Wednesday November 27, 1:21 AM
Nigerian state slaps "death sentence" on Miss World reporter
The government of a mainly Muslim state in northern Nigeria called for believers to kill a woman journalist who wrote an article on the Miss World pageant which was seen as insulting to the Prophet Mohammed.
Zamfara State's information commissioner, Umar Dangaladima, told AFP that the state government endorsed a "fatwa" -- an Islamic religious decree -- calling for the death of fashion writer Isioma Daniel, whose report triggered bloody riots.
There is no danger that the decree will be carried out -- Daniel lives far from Zamfara in Lagos and is said to have fled Nigeria -- but the statement marks another dispute between the leaders of the Muslim north and Nigeria's secular government.
Information Minister Jerry Gana, who acts as a spokesman for Nigeria's secular government, dismissed the decree as both "null and void" and unconstitutional and vowed it would not be enforced.
"The federal government under the laws of the Federal Republic of Nigeria will not allow such an order in any part of the federal republic," he told AFP.
Last week more than 220 people died in the northern city of Kaduna in rioting, which has been blamed on the report, and the Miss World organisation was been forced to abandon plans to stage the spectacle in Nigeria.
Dangaladima told AFP: "The state government did not on its own pass the fatwa. It's a fact that Islam prescribes the death penalty on anybody, no matter his faith, who insults the Prophet.
"Therefore the state government has retained this verdict as it applies to Isioma. This is our position," he said, explaining that Islamic youth organisations had come to the Zamfara government to ask for action against the offending journalist.
Zamfara's deputy governor Mamuda Aliyu Shinkafi said late Monday in a speech to religious leaders in the Zamfara State capital Gusau which was rebroadcast on state radio: "Like Salman Rushdie, the blood of Isioma Daniel can be shed."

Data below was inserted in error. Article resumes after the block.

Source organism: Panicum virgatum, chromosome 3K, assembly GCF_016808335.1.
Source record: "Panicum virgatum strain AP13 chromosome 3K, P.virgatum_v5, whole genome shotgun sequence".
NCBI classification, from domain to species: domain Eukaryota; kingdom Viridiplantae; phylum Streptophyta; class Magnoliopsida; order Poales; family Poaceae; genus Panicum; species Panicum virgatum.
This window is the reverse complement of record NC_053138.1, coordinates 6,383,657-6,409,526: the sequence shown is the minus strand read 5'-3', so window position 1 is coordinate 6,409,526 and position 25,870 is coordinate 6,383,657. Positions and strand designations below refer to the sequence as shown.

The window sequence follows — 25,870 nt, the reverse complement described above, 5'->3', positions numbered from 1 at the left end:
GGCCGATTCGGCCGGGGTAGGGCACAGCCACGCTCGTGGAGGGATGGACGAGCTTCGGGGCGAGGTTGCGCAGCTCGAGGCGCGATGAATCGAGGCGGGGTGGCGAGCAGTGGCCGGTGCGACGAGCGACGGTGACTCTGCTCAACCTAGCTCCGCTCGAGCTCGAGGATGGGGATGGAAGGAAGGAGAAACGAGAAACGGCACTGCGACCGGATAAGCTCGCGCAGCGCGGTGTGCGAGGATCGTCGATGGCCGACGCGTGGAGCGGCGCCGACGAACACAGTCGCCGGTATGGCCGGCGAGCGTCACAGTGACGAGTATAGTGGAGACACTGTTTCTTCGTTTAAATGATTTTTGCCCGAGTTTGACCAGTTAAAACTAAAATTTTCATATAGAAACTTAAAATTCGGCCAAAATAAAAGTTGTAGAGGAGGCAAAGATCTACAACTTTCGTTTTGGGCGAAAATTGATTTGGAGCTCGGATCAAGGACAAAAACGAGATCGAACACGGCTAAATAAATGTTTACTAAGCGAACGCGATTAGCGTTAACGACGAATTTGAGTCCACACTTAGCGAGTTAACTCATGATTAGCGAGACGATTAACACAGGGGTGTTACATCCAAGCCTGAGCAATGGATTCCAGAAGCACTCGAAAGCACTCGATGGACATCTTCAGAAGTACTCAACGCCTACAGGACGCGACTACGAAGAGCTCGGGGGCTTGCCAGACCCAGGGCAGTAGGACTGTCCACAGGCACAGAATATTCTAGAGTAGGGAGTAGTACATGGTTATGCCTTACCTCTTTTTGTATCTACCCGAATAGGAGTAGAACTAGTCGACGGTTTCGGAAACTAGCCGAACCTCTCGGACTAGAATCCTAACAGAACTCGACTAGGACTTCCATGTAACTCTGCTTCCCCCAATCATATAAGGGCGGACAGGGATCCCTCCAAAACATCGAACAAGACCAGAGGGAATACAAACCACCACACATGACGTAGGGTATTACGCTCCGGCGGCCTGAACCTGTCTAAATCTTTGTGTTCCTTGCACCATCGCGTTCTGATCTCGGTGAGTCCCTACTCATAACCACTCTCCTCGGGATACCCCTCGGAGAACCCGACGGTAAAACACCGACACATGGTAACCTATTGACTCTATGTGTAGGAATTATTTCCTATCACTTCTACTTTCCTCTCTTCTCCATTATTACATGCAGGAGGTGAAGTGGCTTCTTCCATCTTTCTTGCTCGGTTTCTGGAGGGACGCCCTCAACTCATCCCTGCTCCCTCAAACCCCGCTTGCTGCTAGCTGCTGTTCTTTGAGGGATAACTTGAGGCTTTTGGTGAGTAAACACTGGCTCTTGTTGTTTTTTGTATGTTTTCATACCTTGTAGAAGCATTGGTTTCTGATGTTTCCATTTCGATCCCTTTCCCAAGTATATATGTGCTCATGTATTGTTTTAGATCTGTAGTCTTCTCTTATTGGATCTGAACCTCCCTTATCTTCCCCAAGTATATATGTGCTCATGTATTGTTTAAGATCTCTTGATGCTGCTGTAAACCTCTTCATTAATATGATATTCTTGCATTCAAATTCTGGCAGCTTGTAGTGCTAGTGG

"It is binding on all Muslims wherever they are to consider the killing of the writer as a religious duty," he said.
But Lateef Adegbite, general secretary of the Supreme Council for Islamic Affairs in Nigeria, distanced his influential body from the fatwa, refusing to endorse it.
He told AFP that the council would study the ruling, but would also take into account that Daniel is a Christian, does not live or work in Zamfara and that her paper had apologised.
A "fatwa" is a legal statement in Islam, issued by a mufti or a religious lawyer after reference to precedents, to decide on an issue of jurisprudence.
In an interview with CNN late Monday Nigerian President Olusegun Obasanjo defended the right of Zamfara and 11 other states to reintroduce Islamic Sharia law.
"I have always maintained Sharia has been part of Nigeria since we have lived together as Christians and Muslims," he said.
"We are practicing a federal form of government in this land... because of our diversity. Anybody who tried to enforce a unity form of government in this land would destroy it overnight."
But Obasanjo also said that he opposes the death sentences handed down by some Sharia courts for offences such as adultery, and vowed that the federal courts will quash them on appeal.
Daniel resigned from the newspaper This Day after fury erupted over an article she authored on November 16 on the Miss World pageant, in which she suggested that the Prophet Mohammed might not have opposed its being held in Nigeria.
"The Muslims thought it was immoral to bring 92 women to Nigeria to ask them to revel in vanity. What would Mohammed think? In all honesty, he would probably have chosen a wife from one of them," she wrote.
Daniel is described by her paper as "a style writer who had only just joined This Day a few months back after a short journalism career in the UK".
Her mobile telephone was not accepting calls on Tuesday and a senior source at the paper said she had fled the country.
On Wednesday a group of Muslim youths burned down This Day's local offices in Kaduna, an attack that proved to be a prelude to three days of sectarian violence.
At the weekend the contestants and organisers of the Miss World pageant left Nigeria under a cloud of disastrous publicity surrounding the violence. The show has now been moved to London and its organisers have blamed This Day for the violence.